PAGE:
ANALYSIS: Doping allegations dogged Armstrong throughout career

Reuters, SALVO, NORTH CAROLINA

Fri, Feb 18, 2011 - Page 19

Despite unparalleled success as a cyclist, Lance Armstrong could never shed allegations he was a drug cheat.

Rumors spread for years that the seven times Tour de France winner who retired on Wednesday used performance-enhancing drugs to fuel his brilliant career.

Armstrong vehemently has denied the allegations yet he finds himself the subject of numerous allegations of doping and a federal investigation.

Former teammate and deposed Tour de France winner Floyd Landis accused Armstrong not only of using performance-enhancing drugs, but teaching others how to avoid being caught.

Landis said he witnessed some of his teammates, including Armstrong, use illegal drugs, including once on a team bus during a race, to boost performance and endurance.

Landis also said Armstrong flew on charter flights that landed at private airports with less stringent customs checks, Sports Illustrated magazine reported.

“Lance had a [travel] bag full of drugs and s***,” Landis was quoted as saying.

The wife of one-time Armstrong team-mate Frankie Andreu said Armstrong also had admitted to using illegal drugs.

In a sworn deposition, Betsy Andreu said Armstrong, when asked by doctors at Indiana University Medical Center whether he had used performance-enhancing drugs, the cyclist replied yes and listed EPO, growth hormone, cortisone, steroids and testosterone, Sports Illustrated reported in a recent article.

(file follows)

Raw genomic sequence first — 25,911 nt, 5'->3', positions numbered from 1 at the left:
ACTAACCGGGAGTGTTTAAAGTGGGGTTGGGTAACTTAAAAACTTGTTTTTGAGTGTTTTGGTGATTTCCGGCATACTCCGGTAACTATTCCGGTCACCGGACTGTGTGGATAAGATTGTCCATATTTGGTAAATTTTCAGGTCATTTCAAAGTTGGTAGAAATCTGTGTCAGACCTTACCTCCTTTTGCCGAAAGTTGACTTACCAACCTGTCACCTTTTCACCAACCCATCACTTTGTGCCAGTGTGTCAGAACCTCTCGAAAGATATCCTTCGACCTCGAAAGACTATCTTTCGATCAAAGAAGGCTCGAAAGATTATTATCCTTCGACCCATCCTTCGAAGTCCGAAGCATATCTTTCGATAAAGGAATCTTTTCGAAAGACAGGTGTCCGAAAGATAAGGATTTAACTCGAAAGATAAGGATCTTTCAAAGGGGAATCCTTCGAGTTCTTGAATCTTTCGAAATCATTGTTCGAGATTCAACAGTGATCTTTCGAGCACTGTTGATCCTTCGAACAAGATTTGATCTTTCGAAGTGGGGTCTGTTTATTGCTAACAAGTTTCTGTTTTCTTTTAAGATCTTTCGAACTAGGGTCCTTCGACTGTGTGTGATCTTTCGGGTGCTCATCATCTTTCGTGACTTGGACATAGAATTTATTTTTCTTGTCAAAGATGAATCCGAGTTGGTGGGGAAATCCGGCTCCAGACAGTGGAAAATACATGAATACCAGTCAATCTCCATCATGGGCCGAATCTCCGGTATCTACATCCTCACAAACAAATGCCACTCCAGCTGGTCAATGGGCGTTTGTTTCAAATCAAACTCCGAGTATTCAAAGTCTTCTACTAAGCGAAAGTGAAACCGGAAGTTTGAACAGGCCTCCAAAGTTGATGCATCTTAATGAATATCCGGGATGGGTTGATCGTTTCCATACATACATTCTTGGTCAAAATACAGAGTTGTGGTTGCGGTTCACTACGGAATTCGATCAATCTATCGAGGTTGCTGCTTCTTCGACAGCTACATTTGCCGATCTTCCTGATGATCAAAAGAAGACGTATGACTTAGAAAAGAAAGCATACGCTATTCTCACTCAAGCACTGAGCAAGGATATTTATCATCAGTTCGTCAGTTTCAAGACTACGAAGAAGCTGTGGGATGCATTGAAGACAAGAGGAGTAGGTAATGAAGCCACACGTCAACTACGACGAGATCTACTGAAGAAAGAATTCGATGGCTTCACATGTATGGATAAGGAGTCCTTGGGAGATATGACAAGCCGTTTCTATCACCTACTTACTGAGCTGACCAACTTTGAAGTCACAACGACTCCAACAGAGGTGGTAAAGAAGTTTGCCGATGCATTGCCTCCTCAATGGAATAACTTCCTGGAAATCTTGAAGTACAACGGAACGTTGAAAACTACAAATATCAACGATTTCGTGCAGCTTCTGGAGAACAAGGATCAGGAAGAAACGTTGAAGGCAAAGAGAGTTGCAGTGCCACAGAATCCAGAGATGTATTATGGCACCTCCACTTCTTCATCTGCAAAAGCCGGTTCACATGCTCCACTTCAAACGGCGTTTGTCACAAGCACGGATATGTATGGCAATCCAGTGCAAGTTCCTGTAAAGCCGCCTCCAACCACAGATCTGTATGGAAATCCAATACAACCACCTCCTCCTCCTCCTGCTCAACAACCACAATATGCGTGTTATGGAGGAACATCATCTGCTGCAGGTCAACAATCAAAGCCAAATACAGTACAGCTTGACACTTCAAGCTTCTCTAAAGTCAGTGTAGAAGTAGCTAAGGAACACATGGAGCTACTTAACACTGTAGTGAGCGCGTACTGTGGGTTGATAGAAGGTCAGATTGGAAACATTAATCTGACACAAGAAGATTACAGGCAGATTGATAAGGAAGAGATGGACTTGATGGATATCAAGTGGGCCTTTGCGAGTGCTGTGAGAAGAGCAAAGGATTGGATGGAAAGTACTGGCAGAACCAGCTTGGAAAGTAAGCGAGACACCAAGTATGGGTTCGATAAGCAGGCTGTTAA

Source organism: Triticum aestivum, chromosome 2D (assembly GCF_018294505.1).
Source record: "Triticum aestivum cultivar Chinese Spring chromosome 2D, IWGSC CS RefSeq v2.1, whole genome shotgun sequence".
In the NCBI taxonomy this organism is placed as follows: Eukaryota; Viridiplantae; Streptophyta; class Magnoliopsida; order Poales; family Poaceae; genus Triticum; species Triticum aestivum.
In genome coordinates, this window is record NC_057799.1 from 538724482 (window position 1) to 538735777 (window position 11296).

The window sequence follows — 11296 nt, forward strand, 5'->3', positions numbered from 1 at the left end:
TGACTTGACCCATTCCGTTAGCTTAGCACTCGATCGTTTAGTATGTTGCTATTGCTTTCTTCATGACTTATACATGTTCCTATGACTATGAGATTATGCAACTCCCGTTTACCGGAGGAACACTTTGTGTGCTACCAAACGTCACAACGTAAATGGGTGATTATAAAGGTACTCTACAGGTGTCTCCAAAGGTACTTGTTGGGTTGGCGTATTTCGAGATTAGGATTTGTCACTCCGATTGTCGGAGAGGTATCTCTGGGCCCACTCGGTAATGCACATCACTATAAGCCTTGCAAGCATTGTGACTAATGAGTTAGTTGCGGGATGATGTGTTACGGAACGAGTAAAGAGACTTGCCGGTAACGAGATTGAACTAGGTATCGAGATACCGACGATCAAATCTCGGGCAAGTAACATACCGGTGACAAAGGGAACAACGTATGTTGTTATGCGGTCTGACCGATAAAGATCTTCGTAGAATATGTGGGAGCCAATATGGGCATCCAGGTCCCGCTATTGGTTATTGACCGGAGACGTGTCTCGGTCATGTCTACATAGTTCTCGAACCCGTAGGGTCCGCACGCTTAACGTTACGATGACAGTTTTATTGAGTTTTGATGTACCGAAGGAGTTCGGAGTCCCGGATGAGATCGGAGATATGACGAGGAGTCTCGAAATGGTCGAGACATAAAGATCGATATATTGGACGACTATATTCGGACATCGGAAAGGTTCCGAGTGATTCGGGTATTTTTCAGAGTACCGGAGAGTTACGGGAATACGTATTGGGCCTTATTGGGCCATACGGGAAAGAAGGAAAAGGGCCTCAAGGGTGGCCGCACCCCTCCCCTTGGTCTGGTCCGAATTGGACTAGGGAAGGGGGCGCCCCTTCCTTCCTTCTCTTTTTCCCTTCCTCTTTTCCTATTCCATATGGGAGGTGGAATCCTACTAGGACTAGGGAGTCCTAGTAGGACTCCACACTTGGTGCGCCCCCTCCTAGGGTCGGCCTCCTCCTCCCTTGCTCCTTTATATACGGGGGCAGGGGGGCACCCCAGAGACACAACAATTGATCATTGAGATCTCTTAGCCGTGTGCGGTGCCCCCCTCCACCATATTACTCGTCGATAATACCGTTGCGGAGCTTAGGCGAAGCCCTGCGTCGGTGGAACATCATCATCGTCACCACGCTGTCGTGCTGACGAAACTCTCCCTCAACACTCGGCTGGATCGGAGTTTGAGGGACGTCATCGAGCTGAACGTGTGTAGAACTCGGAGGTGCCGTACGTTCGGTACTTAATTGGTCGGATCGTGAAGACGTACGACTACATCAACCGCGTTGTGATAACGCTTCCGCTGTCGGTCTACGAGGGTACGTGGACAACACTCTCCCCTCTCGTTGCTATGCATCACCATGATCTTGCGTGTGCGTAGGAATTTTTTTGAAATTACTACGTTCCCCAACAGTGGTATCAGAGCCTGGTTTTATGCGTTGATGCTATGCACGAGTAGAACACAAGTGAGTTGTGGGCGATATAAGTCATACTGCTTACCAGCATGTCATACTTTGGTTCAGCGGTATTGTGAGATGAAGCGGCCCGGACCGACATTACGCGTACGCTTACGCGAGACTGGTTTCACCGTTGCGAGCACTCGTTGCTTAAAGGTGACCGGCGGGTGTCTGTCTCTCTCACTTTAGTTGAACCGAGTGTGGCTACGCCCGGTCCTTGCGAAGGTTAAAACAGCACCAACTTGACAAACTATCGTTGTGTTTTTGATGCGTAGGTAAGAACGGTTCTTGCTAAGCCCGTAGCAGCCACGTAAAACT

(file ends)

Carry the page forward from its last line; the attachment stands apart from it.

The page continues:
Armstrong also has had ties to controversial Italian doctor Michele Ferrari, who has publicly defended the use of EPO, but has denied helping athletes enhance performance through doping.

More recently, a US federal grand jury in Los Angeles has for months been hearing testimony from former teammates and associates into whether Armstrong participated in doping as a member of the US Postal Service team.

Earlier accusations that the American had used EPO during the 1999 Tour de France led to a 2006 investigation supported by the International Cycling Union that cleared Armstrong of doping.

The investigation followed allegations published by the French newspaper L’Equipe that six of his urine samples from the 1999 Tour showed traces of EPO.